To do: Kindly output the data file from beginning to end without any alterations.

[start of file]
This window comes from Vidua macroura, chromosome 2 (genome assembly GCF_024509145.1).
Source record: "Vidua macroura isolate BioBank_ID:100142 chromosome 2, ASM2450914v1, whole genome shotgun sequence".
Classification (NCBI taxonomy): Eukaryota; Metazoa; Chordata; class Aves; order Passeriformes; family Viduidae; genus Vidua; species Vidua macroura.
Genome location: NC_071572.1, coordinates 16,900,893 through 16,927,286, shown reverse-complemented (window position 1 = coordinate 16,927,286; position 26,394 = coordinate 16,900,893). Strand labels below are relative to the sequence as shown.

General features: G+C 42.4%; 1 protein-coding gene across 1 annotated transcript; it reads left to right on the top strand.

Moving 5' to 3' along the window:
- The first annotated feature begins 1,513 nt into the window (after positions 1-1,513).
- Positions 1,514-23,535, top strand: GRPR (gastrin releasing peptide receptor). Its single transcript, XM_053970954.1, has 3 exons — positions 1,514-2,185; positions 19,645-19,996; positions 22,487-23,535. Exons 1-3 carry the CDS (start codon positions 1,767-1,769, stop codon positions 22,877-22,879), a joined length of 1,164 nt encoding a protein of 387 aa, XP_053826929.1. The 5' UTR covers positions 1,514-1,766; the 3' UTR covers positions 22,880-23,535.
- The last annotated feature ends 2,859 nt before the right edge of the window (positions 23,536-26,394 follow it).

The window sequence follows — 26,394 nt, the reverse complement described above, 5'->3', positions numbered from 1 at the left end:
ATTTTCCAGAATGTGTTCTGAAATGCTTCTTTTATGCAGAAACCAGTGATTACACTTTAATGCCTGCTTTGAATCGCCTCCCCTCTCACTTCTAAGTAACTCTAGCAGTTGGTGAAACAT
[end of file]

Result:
This window comes from Vidua macroura, chromosome 2 (genome assembly GCF_024509145.1).
Source record: "Vidua macroura isolate BioBank_ID:100142 chromosome 2, ASM2450914v1, whole genome shotgun sequence".
Classification (NCBI taxonomy): Eukaryota; Metazoa; Chordata; class Aves; order Passeriformes; family Viduidae; genus Vidua; species Vidua macroura.
Genome location: NC_071572.1, coordinates 16,900,893 through 16,927,286, shown reverse-complemented (window position 1 = coordinate 16,927,286; position 26,394 = coordinate 16,900,893). Strand labels below are relative to the sequence as shown.

General features: G+C 42.4%; 1 protein-coding gene across 1 annotated transcript; it reads left to right on the top strand.

Moving 5' to 3' along the window:
- The first annotated feature begins 1,513 nt into the window (after positions 1-1,513).
- Positions 1,514-23,535, top strand: GRPR (gastrin releasing peptide receptor). Its single transcript, XM_053970954.1, has 3 exons — positions 1,514-2,185; positions 19,645-19,996; positions 22,487-23,535. Exons 1-3 carry the CDS (start codon positions 1,767-1,769, stop codon positions 22,877-22,879), a joined length of 1,164 nt encoding a protein of 387 aa, XP_053826929.1. The 5' UTR covers positions 1,514-1,766; the 3' UTR covers positions 22,880-23,535.
- The last annotated feature ends 2,859 nt before the right edge of the window (positions 23,536-26,394 follow it).

The window sequence follows — 26,394 nt, the reverse complement described above, 5'->3', positions numbered from 1 at the left end:
ATTTTCCAGAATGTGTTCTGAAATGCTTCTTTTATGCAGAAACCAGTGATTACACTTTAATGCCTGCTTTGAATCGCCTCCCCTCTCACTTCTAAGTAACTCTAGCAGTTGGTGAAACAT